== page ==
August: On this day in military history

August 10

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Soldiers from the 1st Battalion, 21st Infantry Regiment, “Gimlets,” arrive in South Korea in 1950 to support the Republic of Korea in defending key locations from invading forces. The Gimlet soldiers, comprising Task Force Smith, participated in the Battle of Osan, which marked the US Army’s first ground action of the Korean War. (Photo by Sgt. Robert M. England, 2nd Infantry Brigade Combat Team, 25th Infantry Division )

On this day in 1950: The U.S. Army activated the IX Corps at Fort Sheridan, Ill., and ordered it to Korea.President Truman raised the authorized strength of the Army to 1,081,000.

August 9

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Members from U.S. Coast Guard Law Enforcement Detachment 103 approach a foreign flagged fishing vessel during an Oceania Maritime Security Initiative (OMSI) boarding mission. (U.S. Navy photo by Mass Communication Specialist 3rd Class Danny Kelley)

On this day in 1982: Secretary of Defense Caspar W. Weinberger approved the use of Coast Guard law enforcement detachments on board Navy vessels during peace-time. The teams conducted law enforcement boardings from Navy vessels for the first time in history. The first CG TACLET was assigned to the USS Sampson on 11 August 1982.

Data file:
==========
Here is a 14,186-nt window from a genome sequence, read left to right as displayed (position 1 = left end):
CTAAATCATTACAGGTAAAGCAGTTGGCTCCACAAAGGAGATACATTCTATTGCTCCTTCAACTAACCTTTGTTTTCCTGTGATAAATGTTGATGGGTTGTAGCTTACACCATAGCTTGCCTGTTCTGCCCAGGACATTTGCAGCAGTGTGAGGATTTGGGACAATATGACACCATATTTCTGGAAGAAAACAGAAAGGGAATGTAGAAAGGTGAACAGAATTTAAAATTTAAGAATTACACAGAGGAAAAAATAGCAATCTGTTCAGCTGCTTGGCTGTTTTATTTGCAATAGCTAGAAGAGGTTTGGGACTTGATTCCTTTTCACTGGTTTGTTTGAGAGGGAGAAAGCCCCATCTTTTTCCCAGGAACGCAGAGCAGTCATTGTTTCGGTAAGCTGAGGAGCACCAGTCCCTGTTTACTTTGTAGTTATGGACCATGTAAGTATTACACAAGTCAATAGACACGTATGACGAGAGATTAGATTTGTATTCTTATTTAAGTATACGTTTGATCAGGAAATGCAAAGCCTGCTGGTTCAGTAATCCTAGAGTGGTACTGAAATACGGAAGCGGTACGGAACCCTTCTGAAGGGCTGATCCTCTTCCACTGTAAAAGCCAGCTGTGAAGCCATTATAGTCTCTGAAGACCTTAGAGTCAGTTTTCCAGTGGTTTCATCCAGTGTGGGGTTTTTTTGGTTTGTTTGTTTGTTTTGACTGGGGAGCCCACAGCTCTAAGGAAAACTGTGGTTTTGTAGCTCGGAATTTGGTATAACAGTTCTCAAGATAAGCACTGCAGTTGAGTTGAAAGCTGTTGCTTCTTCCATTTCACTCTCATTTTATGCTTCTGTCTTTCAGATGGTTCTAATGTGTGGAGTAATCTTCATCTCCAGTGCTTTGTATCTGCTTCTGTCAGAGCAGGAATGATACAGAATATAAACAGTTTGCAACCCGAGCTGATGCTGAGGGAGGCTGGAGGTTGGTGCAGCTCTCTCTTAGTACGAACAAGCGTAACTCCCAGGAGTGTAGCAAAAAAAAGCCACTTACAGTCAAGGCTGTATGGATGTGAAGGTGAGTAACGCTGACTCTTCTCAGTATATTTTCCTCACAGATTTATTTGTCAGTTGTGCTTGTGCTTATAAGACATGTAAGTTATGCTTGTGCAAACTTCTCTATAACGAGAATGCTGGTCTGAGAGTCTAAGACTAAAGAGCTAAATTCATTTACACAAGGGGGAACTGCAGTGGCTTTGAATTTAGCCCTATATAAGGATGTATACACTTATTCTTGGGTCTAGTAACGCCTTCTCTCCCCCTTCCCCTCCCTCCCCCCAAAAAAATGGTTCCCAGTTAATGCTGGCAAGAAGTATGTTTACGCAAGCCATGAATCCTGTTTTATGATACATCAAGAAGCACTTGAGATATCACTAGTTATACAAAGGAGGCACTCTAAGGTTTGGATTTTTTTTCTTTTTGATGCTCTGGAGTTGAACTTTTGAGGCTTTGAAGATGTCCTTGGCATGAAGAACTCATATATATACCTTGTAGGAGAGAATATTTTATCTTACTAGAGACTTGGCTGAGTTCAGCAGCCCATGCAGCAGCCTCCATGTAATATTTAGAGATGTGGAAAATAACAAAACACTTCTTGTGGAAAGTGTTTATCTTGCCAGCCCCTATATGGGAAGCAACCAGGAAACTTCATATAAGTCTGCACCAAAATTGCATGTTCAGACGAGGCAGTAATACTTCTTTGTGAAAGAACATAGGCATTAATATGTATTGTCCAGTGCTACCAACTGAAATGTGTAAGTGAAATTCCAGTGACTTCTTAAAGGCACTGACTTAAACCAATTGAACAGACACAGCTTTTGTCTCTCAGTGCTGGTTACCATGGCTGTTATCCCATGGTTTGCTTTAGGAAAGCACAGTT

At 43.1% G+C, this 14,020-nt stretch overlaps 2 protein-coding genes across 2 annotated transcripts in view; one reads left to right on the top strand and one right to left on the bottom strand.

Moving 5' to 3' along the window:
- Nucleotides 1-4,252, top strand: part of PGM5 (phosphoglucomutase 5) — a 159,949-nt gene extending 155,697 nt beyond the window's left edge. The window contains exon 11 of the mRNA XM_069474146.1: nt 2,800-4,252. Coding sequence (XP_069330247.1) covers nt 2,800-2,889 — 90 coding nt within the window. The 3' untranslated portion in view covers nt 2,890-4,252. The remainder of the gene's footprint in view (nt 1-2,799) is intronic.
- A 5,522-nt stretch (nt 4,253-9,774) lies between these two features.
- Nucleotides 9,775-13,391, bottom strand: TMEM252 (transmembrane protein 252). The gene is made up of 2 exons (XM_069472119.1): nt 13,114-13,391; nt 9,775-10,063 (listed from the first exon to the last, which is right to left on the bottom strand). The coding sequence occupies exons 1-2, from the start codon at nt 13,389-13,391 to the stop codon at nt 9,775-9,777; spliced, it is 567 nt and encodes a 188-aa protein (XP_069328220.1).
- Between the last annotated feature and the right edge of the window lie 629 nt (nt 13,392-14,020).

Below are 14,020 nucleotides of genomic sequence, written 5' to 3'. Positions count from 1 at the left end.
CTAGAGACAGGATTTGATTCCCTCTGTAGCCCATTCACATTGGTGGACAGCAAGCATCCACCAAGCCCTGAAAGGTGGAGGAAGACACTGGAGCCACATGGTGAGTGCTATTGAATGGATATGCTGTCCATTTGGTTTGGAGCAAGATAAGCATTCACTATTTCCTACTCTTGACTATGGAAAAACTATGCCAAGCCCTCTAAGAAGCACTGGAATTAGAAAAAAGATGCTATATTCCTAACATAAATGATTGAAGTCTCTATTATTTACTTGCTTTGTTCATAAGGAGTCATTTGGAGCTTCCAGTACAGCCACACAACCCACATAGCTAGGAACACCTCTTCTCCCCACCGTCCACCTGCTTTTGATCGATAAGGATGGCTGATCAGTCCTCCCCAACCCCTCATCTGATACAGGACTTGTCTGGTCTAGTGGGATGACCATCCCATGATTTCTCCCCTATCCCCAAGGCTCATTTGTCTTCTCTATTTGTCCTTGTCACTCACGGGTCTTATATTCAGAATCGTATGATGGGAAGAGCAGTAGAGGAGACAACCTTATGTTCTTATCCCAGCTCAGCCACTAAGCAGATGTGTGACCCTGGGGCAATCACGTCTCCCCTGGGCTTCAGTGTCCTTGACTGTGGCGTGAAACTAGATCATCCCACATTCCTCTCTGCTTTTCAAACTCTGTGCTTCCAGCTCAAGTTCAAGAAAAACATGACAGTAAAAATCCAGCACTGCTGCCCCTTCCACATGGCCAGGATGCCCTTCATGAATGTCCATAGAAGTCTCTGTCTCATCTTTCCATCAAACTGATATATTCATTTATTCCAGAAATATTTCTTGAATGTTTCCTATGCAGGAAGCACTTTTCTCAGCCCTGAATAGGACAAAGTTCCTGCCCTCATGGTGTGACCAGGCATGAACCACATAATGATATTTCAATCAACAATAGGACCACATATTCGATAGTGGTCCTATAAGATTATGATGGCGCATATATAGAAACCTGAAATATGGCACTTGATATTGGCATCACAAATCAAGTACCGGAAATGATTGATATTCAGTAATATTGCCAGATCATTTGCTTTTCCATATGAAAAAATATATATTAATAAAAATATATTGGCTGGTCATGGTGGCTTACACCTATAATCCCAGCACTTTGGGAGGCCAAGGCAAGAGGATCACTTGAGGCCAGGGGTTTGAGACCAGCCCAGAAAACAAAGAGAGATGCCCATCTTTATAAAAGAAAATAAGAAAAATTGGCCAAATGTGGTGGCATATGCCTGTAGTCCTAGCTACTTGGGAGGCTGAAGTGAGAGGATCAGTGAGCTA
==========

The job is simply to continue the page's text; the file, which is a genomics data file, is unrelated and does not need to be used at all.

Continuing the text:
August 8

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9th April 1865: Robert E Lee (1807 – 1870) American Confederate General surrendering to Union General and later the 18th President of the United States, Ulysses Simpson Grant at the close of the American Civil War, at the Appomattox Court House in south-western Virginia. (Photo by Hulton Archive/Getty Images)

On this day in 1863: In the aftermath of his defeat at Gettysburg, Confederate General Robert E. Lee sends a letter of resignation as commander of the Army of Northern Virginia to Confederate President Jefferson Davis. The letter came more than a month after Lee’s retreat from Pennsylvania.

August 7

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NAIROBI, KENYA: An Israeli rescue worker (R) calls to colleagues 10 August as they stand on what remains of a building in front of the US embassy in Nairobi, four days after a deadly bomb attack. The death toll in two almost simultaneous bombings here and in Dar es Salaam, Tanzania rose to 190. (Thomas Coex/AFP/Getty Images)

On this day in 1998: At 10:30 a.m. local time, a massive truck bomb explodes outside the U.S. embassy in Nairobi, Kenya. Minutes later, another truck bomb detonated outside the U.S. embassy in Dar es Salaam, the capital of neighboring Tanzania. The dual terrorist attacks killed 224 people, including 12 Americans, and wounded more than 4,500.

August 6

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U.S. Army CH-47 Chinook helicopter pilots assigned to Task Force Flying Dragons, 16th Combat Aviation Brigade, 7th Infantry Division fly near Mazar-e-Sharif, Afghanistan, June 9, 2017. The Flying Dragons provide aviation support to U.S. Forces Afghanistan as part of Operation Freedom’s Sentinel. (Photo by Capt. Brian Harris, 16th Combat Aviation Brigade)